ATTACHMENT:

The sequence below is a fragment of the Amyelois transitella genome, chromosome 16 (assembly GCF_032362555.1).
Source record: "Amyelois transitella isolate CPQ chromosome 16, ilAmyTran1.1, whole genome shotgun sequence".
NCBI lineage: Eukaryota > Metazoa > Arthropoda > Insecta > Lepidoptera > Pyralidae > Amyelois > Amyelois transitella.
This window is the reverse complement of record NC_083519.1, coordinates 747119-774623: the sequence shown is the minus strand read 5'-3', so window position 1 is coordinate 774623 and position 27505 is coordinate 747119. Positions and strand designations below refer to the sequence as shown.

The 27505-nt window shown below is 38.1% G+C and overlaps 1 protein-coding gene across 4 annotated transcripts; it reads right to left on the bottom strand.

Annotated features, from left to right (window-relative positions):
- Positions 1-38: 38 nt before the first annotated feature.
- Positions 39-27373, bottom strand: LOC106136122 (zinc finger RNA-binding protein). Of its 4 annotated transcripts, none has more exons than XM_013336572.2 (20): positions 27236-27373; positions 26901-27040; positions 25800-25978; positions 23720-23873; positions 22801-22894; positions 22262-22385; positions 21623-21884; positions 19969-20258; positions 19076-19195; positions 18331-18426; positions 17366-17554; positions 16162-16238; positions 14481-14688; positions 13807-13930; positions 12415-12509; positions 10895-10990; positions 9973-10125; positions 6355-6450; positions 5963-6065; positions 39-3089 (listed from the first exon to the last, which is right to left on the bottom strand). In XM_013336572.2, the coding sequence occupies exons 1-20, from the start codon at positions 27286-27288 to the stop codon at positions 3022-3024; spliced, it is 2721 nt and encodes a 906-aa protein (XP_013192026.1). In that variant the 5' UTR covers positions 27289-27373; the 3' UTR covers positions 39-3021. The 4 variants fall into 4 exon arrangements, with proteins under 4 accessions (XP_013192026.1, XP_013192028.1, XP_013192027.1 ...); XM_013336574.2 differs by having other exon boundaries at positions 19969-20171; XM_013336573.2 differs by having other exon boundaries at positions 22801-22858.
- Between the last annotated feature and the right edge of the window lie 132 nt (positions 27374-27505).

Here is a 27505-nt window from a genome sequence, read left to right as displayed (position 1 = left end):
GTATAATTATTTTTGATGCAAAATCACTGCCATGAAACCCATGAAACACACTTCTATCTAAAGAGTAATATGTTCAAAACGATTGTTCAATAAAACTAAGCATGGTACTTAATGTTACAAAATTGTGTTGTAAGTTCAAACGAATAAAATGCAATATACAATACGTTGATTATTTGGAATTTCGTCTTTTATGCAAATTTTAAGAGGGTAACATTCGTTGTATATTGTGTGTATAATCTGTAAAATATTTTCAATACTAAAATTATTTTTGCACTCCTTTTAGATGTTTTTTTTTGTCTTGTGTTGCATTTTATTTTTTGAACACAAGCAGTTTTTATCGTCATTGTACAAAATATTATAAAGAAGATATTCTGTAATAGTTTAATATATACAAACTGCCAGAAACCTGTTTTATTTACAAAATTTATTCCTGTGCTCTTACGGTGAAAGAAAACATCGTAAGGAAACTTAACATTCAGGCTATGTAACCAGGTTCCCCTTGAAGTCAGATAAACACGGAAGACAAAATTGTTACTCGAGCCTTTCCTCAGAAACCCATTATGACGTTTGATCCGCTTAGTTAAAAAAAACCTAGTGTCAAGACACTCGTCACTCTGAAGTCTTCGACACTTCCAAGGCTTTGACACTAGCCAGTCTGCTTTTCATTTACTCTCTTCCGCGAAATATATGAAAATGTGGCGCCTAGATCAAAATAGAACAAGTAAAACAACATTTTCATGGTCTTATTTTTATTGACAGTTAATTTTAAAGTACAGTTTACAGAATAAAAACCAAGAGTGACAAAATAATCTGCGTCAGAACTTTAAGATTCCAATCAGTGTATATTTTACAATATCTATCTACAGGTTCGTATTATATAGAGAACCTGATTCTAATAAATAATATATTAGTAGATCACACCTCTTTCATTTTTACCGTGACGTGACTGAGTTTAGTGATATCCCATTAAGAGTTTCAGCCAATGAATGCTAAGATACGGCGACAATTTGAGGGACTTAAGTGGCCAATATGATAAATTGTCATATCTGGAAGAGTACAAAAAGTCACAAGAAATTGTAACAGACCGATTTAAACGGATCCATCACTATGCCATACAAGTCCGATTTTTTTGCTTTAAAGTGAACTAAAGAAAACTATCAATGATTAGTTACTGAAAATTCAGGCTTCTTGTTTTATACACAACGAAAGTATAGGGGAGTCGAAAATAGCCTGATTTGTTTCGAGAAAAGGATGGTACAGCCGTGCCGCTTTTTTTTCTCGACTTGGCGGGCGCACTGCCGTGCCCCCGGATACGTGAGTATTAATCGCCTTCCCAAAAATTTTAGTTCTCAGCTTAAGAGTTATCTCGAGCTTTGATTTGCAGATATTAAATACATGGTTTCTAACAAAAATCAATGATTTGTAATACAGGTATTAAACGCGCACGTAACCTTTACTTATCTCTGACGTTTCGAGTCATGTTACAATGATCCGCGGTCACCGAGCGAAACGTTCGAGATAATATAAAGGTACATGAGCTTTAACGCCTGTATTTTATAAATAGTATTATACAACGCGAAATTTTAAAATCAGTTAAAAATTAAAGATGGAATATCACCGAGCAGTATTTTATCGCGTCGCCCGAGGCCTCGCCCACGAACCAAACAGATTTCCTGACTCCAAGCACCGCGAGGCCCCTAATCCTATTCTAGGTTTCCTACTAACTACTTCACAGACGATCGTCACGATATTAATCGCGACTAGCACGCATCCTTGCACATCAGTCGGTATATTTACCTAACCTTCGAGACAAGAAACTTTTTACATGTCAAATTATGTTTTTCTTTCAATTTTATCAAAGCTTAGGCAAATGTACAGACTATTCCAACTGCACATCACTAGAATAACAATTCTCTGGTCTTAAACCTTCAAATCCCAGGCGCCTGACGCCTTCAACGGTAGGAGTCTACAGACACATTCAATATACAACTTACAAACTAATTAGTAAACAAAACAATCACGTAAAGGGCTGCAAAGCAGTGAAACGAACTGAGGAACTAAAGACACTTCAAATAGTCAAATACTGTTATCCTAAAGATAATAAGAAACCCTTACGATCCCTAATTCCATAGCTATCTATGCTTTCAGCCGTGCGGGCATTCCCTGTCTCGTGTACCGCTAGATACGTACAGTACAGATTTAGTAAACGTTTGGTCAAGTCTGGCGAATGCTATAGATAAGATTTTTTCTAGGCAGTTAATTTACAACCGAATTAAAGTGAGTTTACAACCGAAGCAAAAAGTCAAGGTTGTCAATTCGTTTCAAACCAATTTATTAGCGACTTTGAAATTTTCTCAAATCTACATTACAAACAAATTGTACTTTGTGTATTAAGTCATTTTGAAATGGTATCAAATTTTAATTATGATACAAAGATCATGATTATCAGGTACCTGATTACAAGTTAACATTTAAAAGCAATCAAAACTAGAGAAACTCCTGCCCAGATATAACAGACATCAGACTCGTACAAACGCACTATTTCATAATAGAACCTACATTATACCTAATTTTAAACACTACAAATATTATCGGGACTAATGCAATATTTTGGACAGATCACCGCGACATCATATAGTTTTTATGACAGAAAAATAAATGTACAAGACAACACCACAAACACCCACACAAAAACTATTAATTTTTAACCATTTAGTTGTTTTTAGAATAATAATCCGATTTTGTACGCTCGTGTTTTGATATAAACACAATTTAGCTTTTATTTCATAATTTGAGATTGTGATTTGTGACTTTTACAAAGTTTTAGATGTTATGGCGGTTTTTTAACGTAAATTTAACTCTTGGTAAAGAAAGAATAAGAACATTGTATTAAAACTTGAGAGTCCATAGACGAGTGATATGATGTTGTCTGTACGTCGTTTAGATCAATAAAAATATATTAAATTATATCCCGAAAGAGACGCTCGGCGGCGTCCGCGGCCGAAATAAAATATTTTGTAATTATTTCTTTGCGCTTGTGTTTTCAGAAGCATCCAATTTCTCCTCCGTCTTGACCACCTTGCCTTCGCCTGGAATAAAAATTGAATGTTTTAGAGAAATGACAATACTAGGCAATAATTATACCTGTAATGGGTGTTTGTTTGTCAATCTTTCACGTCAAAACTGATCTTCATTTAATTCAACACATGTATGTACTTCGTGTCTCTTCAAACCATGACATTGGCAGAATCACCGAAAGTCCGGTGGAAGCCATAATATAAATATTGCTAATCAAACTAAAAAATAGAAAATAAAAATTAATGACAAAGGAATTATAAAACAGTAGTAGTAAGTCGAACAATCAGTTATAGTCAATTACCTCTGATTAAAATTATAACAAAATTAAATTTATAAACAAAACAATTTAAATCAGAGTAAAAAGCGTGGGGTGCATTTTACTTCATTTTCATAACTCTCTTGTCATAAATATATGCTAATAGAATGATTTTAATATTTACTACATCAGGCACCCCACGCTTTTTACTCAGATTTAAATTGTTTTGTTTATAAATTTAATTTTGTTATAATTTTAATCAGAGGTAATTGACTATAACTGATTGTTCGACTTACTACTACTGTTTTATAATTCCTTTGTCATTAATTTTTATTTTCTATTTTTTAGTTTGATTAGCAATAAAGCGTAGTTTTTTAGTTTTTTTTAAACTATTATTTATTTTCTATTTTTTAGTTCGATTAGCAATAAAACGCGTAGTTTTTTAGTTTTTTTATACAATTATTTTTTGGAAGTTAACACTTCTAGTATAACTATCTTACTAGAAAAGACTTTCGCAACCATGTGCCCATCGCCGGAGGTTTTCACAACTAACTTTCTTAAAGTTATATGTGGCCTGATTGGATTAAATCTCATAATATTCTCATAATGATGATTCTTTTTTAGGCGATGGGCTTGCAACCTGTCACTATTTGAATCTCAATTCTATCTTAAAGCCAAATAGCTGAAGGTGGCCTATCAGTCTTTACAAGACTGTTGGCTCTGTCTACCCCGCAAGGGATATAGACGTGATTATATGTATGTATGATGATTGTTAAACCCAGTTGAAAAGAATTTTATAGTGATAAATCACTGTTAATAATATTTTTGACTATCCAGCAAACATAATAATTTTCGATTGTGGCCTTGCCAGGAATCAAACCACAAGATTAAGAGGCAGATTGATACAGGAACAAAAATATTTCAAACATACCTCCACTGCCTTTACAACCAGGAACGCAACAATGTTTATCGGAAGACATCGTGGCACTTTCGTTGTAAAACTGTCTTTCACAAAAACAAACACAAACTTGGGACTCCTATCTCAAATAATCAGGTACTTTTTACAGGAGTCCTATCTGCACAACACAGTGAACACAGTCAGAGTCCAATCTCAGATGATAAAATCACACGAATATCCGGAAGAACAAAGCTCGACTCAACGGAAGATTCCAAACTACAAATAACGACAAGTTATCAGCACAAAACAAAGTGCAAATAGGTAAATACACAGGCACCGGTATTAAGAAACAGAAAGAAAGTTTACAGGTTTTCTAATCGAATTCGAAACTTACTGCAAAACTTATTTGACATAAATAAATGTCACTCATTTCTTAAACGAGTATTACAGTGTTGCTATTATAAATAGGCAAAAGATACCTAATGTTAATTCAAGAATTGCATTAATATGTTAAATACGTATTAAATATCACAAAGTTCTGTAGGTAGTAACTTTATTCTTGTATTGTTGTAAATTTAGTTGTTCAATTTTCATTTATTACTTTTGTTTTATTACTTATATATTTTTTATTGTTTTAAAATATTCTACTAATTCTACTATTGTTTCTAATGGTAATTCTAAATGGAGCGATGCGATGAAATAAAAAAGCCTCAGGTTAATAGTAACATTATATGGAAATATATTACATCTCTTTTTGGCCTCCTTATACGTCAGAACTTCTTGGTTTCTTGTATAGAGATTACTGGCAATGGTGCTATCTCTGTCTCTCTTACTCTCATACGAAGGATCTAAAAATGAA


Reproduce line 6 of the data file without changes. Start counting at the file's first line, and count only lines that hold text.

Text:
Annotated features, from left to right (window-relative positions):